Taxes are usually classified into direct or indirect, although these classifications are sometimes overlapping and are not always mutually exclusive. Direct taxes are those paid by the individual directly on the basis of his possession or receipt of property.
They may be based on real or personal property, tangible or intangible, owned at a specified time, or received during a specified period. Indirect taxes are those which are levied on particular articles, or transactions, and which may be bome by others than those from whom the tax collector receives payment. As to the nature of taxation in general several theories have, at different times, been advanced. (i) One of the earlier theories was that the contribution made by every citizen to meet the expenditure of the State should be proportionate to the benefits received by him from the State.
A tax was, accordingly, regarded as a payment made by each individual in return for benefits received from government. There was, as such, a direct quid pro quo in a tax. The benefit theory is held to be unjust and impracticable. It is obviously inconceivable that the weakest members of the society, who may be assured to benefit most from the services of the State, should be made to pay the heaviest contribution.
But as Bastable points out, “If security is to be sold like an ordinary commodity, there ought, on the strictest commercial principles, to be some allowance made to the purchaser of a large quantity.” (ii) The exponents of the Financial Theory are not concerned with equity. They aim exclusively at obtaining the necessary revenues as expeditiously and as cheaply as possible. The aim of the public finance is, thus, to raise the largest sum of money with the least trouble. Accordingly, each person should pay in proportion to his income, of course, the rich paying more than the poor. Closely connected with it is the “cynical” theory of taxation. The advocates of this theory attempt to secure the needed revenue in such a way as to encounter the maximum taxation with least opposition.
It is maintained that any tax is good which yields a large income with comparatively little protest. This policy of taxation is consistent with the maxim attributed to the French Minister Colbert: “Pluck the goose with as little squealing as possible.” (iii) According to the Social-political theory a tax is regarded as an instrument for attaining an economic or social end, such as reduction in the inequalities of income, or fostering of certain industries. The advocates of this theory deliberately use the fiscal machine to reduce the gap between high and low incomes, or would employ tariffs and such other measures as a means of stimulating production.
(iv) Taxation is frequently advocated to restrict the consumption of luxuries or of noxious articles and, as such, sumptuary theory explains the nature of taxation. The object in such a kind of taxation is moral. It is impossible to devise a system of taxation which may satisfy different points of view as to the nature of taxation. Nor is it possible to devise a single system of taxation which would be regarded as satisfactory from the point of view of both the tax-payer and the State exchequer. All modem States adopt a mixed system of taxation including both direct and indirect taxes, spread over property, income and consumption, the whole system conforming, as far as possible, to the various canons of taxation discussed hereafter.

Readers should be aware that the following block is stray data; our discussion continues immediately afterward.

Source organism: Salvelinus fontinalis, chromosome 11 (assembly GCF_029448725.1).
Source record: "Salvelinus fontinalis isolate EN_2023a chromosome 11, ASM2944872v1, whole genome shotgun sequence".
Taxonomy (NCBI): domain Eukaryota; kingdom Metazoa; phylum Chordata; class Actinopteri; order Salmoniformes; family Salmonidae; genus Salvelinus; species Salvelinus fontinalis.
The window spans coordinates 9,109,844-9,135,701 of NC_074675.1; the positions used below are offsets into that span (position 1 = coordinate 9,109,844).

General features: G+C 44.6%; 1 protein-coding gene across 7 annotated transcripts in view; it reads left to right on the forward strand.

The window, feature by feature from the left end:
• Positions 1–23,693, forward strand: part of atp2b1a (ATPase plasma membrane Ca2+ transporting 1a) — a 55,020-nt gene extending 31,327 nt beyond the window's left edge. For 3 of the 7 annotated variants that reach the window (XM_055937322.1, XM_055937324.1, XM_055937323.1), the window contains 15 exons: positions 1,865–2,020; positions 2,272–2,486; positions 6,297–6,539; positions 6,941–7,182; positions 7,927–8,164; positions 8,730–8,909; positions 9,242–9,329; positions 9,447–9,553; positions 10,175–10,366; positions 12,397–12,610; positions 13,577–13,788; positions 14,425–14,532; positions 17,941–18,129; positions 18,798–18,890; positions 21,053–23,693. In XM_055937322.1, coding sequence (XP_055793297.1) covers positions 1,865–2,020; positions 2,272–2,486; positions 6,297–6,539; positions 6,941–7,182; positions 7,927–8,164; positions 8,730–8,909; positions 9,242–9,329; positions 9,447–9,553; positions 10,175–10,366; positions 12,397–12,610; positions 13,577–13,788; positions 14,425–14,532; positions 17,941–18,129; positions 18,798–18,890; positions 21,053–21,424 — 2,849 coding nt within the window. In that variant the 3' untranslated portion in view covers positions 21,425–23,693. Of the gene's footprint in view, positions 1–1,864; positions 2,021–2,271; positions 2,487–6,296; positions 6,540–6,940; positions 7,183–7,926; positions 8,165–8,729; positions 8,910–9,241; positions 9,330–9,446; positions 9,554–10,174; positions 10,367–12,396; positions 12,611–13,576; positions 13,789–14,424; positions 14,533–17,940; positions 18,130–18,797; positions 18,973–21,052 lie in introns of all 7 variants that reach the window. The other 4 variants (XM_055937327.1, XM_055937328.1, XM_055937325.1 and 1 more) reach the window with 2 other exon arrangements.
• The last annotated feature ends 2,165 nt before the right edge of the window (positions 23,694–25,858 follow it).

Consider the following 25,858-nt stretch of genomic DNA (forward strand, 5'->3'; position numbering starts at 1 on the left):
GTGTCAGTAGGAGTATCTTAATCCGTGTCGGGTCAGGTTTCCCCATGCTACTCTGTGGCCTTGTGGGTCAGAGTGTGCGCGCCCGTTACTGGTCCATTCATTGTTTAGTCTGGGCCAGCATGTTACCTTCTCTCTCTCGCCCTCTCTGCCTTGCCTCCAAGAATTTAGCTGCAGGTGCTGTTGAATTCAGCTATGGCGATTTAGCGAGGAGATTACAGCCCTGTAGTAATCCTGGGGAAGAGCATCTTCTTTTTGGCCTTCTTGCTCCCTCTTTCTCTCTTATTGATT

It is true that the enormous expenditure of modem governments necessitates that the system of taxation should be productive from the point of view of the government. But the principle of equity cannot be disregarded. A tax should not be devised in a manner which affects adversely the productivity of the tax-payer. Nor should it entail a heavier burden on the poor and a lighter one for the rich. It must be consisted with the principle of the ability to pay, which naturally means that the people with higher incomes should be called upon to pay higher taxes. “Justice between the various classes is essential so far as it can be attained, and taxation which conforms to the general principle of equity is to be favoured even though it may not yield the maximum economic benefit.” Nevertheless, it is impossible to devise a system of taxation which will satisfy classes and individuals in the multitude of different circumstances which may exist in modem society. There are always some cases in which conditions make the burden of taxation press more heavily than it would in other circumstances.
It is, however, more politic and satisfactory to adopt certain general principles to meet each individual case. This will mean less inconvenience and fewer hardships. The best tax systems are based on one principle; they are usually a compromise between a numbers of systems, and have been devised as the result of long experience and careful consideration of the peculiar needs of the community concerned.